My Networker Login   |   
feed-60facebook-60twitter-60linkedin-60youtube-60
 

WEBCAST HIGHLIGHTS

Lighting the Spark in Teen Clients

Ron Taffel on Creating Conditions for Co ...

A New Way to Engage Teen Clients

Dan Siegel on the Power of the Teenage B ...

Defusing Male Shame

Understanding the Significance to Male C ...

WEBCAST COMMENTS

  • Liz Ann Clemens on Defusing Male Shame On my trip home none of the elders never uttered words of shame but merely watched me stoically. And, when ...
  • Daryl Clemens on Defusing Male Shame While I generally agree with the proposition that shame is detrimental in the consulting room, I have always been impressed ...
  • Suzanne M on Defusing Male Shame I am curious.Is you client from Mexico,of Mexican decent, US born or has he immigrated legally/illegally? Is "Mexican" how your ...
  • Kristina Cizmar, The Shame Lady on Defusing Male Shame The problem is that defining shame as some version of "I am bad" fits right in with the globalized ...
  • Daniel Even on Defusing Male Shame Shame is a human emotion. As such, in my opinion, it is neither "healthy" or "unhealthy". We all experience it ...

The Book of Woe: DSM and the Unmaking of Psychiatry with Gary Greenberg

Tell Us What You Think | Ask Questions | Get Feedback From Your Peers

Gary Greenberg discusses the DSM and analyzes the major issues surrounding the new DSM-5.

Did Gary Greenberg successfully explain the history of the DSM and the controversies surrounding DSM-5?  Did Greenberg offer helpful information regarding what therapists can do about our diagnostic system? How will what you learned change the way you practice?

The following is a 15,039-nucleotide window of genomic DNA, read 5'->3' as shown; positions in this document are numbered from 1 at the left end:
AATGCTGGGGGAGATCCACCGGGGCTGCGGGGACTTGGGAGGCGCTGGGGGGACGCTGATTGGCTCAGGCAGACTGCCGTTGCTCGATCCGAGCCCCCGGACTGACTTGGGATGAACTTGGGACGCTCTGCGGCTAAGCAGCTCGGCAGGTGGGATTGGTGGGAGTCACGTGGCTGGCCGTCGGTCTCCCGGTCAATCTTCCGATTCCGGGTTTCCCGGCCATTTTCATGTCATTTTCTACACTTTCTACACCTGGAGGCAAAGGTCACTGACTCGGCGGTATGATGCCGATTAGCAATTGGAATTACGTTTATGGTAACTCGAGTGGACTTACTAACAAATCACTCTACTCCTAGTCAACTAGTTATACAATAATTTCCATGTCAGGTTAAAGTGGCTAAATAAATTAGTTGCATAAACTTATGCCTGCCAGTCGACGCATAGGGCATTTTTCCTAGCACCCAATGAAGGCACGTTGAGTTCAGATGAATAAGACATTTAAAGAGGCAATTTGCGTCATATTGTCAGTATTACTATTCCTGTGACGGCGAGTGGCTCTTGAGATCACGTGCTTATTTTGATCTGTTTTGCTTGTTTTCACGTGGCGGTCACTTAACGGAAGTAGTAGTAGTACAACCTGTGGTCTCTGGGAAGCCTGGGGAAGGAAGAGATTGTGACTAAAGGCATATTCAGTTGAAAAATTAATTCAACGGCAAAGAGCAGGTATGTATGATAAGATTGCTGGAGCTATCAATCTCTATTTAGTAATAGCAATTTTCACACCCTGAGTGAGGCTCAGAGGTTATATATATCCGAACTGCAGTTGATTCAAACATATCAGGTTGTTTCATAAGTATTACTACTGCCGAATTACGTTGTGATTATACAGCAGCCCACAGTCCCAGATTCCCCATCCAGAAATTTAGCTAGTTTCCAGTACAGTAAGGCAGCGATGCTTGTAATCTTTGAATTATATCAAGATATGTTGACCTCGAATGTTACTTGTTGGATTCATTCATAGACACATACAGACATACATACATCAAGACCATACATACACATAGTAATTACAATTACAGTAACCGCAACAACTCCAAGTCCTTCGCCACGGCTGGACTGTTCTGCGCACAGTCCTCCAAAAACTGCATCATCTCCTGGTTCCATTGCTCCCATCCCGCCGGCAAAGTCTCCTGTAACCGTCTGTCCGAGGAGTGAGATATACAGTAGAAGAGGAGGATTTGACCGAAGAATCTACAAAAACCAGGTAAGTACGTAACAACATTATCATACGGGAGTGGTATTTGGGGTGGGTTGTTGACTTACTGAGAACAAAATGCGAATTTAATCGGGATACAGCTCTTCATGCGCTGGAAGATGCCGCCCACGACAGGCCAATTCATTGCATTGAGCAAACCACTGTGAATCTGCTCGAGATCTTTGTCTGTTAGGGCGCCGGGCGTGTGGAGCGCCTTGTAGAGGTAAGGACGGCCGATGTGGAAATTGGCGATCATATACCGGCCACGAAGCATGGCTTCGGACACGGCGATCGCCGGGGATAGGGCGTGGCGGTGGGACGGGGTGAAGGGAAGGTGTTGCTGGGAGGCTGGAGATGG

If you ever have any technical questions or issues, please feel free to email support@psychotherapynetworker.org.

Posted in CE Comments, NP0043: DSM-5 | Tagged , , . Bookmark the permalink.

4 Responses to The Book of Woe: DSM and the Unmaking of Psychiatry with Gary Greenberg

  1. cattawissa says:

    I loved this! As a student of David Rosenhan I have never understood tat professionals actually believed “mental disease diagnosis”. I had always explained to clients that the DSM describes symptoms, but they do not actually “have a disorder”. If they what to use their insurance, they have to choose one that they are willing to have for the rest of their life.

  2. Jenny50 says:

    A very enlightening discussion! I really enjoyed this and will defintely read Gary Greenburg’s book. I especially agreed with the the idea of psychotherapists taking a different direction. Thank you very much for this informative discussion!

  3. velora says:

    Thank you so much for the historical context of the DSM and the “Reality Check” on this psychiatry tome. I found your ideas refreshing. Definitely will read your book.

  4. larkmeadow says:

    Helpful history and discussion of the DSM. I want to hear more and look forward to reading the book.

Leave a Reply

Your email address will not be published. Required fields are marked *

*

You may use these HTML tags and attributes: <a href="" title=""> <abbr title=""> <acronym title=""> <b> <blockquote cite=""> <cite> <code> <del datetime=""> <em> <i> <q cite=""> <strike> <strong>